The province has posted a draft regulation for public input that would prohibit the random and arbitrary collection of identifying information by police, referred to as carding or street checks.
The regulation would also establish clear and consistent rules to protect civil liberties during voluntary police-public interactions where police are seeking to collect identifying information, to ensure that those interactions are conducted without bias or discrimination, and done in a manner that promotes public confidence and keeps our communities safe.
The draft regulation - which will be posted online for comment - reflects input and feedback received through online submissions, public consultations and meetings with policing, civil liberties, privacy and community organizations as well as ethnic and cultural groups. Once in force, the regulation will be mandatory for every police service in Ontario.
There are three key parts to the draft regulation:
The ministry will establish a panel of experts to support the development of the training requirements established in this regulation. The ministry will also launch a multi-year study to ensure that bias is removed from police-public interactions and to understand the impact on community safety from collecting identifying information through police interactions with the public.
The proposed regulation will ensure that all voluntary police-public interactions where police are seeking to collect identifying information are rights-based and consistent with the Canadian Charter of Rights and Freedoms as well as the Ontario's Human Rights Code. It will also support the province's police officers by providing them with clear and consistent rules to keep our communities safe.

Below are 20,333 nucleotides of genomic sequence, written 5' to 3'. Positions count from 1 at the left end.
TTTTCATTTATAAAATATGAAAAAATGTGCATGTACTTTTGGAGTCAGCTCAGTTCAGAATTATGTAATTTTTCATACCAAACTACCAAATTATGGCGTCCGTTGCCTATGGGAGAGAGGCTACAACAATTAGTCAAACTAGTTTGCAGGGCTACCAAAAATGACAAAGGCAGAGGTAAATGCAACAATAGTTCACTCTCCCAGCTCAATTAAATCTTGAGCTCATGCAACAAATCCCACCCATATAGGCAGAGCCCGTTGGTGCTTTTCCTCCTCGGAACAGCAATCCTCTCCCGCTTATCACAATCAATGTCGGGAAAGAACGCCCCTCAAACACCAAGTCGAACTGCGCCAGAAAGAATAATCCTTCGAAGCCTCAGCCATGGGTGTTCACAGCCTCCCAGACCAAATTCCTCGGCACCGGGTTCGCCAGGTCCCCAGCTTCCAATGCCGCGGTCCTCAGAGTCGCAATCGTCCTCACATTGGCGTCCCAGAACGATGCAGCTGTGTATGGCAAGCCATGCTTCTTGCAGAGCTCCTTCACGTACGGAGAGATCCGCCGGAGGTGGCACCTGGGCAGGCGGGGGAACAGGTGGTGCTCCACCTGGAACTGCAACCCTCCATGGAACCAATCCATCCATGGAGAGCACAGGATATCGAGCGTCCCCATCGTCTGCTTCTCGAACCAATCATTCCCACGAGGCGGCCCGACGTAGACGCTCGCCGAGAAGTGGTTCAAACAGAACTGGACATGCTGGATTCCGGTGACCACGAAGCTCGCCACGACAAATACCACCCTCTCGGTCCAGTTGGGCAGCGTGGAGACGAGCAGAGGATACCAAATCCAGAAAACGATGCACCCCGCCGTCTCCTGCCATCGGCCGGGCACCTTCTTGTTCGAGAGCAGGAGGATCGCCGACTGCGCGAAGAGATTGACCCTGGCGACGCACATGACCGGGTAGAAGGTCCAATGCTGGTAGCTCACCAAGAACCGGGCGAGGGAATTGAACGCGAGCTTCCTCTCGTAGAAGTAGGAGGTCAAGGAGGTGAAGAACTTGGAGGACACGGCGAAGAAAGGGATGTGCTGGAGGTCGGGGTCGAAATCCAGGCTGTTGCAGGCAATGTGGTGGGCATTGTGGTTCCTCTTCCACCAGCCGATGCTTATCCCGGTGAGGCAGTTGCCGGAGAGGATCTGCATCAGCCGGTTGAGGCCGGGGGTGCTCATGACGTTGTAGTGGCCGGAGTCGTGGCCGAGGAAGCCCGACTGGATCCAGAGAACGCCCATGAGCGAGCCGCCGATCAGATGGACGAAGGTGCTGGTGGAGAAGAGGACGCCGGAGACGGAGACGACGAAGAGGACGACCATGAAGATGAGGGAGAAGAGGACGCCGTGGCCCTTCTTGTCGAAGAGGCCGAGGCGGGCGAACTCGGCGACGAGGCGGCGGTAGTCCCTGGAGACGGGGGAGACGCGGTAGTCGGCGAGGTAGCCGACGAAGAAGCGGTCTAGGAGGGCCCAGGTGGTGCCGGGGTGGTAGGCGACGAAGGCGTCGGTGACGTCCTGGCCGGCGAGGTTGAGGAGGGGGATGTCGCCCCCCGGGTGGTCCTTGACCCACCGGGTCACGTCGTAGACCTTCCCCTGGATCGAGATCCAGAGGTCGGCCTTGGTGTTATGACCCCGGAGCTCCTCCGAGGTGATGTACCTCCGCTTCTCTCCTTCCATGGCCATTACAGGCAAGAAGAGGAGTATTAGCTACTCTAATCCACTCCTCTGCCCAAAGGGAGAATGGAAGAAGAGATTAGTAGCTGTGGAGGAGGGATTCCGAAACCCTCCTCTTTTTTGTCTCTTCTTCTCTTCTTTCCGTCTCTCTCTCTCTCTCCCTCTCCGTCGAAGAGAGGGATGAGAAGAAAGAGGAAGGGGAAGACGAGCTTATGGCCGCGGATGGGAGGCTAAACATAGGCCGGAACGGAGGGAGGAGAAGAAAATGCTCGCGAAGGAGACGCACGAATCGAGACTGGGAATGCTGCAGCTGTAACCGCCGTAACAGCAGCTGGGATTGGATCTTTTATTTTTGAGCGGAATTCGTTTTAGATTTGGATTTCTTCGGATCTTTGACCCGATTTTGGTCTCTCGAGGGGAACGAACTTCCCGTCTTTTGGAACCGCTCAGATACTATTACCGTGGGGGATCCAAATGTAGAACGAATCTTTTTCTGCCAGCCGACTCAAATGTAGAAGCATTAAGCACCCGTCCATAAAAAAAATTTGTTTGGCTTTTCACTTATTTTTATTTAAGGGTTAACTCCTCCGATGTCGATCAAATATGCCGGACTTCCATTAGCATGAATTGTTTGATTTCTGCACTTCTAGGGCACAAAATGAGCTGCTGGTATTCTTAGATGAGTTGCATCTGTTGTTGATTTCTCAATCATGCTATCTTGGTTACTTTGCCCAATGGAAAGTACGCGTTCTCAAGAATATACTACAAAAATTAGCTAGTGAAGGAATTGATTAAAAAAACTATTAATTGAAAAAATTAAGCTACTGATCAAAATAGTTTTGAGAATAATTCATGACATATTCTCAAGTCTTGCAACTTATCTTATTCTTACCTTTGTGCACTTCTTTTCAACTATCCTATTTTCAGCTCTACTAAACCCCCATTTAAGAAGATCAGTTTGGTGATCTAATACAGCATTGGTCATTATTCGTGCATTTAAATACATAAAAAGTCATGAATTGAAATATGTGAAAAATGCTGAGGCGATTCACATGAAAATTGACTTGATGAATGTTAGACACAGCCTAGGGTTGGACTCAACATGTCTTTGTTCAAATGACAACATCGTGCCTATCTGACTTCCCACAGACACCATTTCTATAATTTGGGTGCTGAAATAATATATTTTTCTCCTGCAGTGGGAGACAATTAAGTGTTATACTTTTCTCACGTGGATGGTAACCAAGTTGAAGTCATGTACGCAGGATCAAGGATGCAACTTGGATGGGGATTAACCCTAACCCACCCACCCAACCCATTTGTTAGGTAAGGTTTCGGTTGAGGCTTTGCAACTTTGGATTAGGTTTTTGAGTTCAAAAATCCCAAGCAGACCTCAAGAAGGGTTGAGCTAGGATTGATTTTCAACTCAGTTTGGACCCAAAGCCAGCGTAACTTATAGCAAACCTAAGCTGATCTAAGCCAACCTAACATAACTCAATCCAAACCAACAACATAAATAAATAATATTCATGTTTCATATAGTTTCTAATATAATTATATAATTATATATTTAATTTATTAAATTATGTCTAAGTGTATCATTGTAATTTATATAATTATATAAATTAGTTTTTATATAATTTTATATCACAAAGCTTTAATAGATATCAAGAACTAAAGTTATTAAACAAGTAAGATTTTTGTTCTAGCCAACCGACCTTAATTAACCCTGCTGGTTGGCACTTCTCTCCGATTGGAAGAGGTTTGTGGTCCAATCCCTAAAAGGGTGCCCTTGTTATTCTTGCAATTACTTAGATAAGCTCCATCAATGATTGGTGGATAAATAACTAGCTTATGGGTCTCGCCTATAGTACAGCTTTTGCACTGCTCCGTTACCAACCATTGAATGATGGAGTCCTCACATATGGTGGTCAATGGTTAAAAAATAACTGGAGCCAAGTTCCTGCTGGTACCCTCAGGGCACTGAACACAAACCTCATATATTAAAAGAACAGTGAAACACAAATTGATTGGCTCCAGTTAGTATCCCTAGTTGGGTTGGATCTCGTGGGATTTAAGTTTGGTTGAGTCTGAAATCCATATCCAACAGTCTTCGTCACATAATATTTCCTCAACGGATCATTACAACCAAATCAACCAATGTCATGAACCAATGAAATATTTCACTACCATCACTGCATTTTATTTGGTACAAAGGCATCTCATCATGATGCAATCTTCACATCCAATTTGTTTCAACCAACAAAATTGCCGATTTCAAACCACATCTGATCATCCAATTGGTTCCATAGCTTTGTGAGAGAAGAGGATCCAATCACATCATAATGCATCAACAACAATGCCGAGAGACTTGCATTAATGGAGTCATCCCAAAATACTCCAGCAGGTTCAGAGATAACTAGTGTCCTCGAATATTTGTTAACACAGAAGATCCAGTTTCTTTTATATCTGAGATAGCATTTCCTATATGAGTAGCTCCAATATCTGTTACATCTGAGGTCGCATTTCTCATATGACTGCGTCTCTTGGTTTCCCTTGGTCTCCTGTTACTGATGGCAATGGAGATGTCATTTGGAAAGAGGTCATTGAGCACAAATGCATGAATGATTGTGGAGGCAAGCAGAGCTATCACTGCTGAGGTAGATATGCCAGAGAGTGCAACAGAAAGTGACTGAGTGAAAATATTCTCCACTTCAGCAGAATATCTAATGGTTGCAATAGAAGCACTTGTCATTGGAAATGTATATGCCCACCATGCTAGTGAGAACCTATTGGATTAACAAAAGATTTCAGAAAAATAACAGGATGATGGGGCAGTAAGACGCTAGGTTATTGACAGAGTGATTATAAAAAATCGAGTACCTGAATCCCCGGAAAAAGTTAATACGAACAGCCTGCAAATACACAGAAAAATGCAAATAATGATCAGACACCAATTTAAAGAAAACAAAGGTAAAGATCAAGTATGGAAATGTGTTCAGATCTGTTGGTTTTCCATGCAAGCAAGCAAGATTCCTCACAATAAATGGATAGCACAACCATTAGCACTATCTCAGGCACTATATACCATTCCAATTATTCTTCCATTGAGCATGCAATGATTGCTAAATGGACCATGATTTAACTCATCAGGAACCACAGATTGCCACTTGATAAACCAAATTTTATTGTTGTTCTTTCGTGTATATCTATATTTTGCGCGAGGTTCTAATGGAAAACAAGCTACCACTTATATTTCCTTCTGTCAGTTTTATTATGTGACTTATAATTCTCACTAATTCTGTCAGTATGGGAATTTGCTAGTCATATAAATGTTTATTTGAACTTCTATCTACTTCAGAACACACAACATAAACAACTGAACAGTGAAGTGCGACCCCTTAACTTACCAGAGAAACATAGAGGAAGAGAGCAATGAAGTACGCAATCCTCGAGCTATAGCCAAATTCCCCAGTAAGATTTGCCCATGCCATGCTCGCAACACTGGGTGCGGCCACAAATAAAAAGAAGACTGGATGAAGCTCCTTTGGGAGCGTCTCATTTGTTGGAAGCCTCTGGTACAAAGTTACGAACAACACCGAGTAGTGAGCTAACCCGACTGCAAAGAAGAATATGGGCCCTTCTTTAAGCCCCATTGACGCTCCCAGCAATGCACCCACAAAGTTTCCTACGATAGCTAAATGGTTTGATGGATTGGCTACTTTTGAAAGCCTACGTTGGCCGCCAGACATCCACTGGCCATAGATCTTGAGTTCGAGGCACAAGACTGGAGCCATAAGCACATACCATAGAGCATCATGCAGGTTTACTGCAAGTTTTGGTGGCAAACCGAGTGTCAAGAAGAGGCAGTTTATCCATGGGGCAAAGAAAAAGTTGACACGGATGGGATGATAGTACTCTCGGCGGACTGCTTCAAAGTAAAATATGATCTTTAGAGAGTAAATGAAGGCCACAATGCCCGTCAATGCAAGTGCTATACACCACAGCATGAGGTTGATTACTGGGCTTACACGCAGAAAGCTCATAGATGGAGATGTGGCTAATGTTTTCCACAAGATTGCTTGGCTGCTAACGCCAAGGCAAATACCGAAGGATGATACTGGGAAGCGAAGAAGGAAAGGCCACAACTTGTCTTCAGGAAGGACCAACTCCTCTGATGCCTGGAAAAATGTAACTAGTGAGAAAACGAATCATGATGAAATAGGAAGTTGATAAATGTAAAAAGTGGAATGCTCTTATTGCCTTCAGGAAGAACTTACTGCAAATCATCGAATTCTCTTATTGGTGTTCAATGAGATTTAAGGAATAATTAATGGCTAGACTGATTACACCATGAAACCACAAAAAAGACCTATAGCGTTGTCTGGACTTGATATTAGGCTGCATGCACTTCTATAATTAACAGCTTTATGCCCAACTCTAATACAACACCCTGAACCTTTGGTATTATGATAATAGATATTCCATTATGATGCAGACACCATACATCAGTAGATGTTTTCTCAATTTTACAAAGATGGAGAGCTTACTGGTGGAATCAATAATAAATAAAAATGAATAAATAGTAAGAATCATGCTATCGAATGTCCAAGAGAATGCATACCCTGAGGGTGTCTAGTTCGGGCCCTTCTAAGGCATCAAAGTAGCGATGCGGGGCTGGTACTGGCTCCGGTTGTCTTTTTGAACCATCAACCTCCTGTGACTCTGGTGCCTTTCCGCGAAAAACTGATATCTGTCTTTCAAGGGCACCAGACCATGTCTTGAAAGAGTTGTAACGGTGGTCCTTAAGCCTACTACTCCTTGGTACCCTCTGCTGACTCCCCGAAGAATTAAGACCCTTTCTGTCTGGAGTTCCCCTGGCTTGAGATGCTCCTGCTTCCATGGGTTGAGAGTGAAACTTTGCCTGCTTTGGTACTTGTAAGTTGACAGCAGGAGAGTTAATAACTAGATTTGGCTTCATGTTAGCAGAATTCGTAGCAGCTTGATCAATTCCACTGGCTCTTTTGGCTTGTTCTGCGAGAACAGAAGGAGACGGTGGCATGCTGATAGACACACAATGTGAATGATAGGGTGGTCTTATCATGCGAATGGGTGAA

“Our government has been clear that we are opposed to any random and arbitrary collection of identifying information, and this regulation expressly prohibits that across Ontario. It also establishes clear and consistent rules for police officers to protect civil liberties in interactions that help keep our communities safe. I am proud that we are moving forward on these important changes that will help strengthen public accountability, and foster increased public trust in police, which is essential for building a stronger, safer Ontario.”
- Yasir Naqvi
MPP, Ottawa Centre
Minister of Community Safety and Correctional Services
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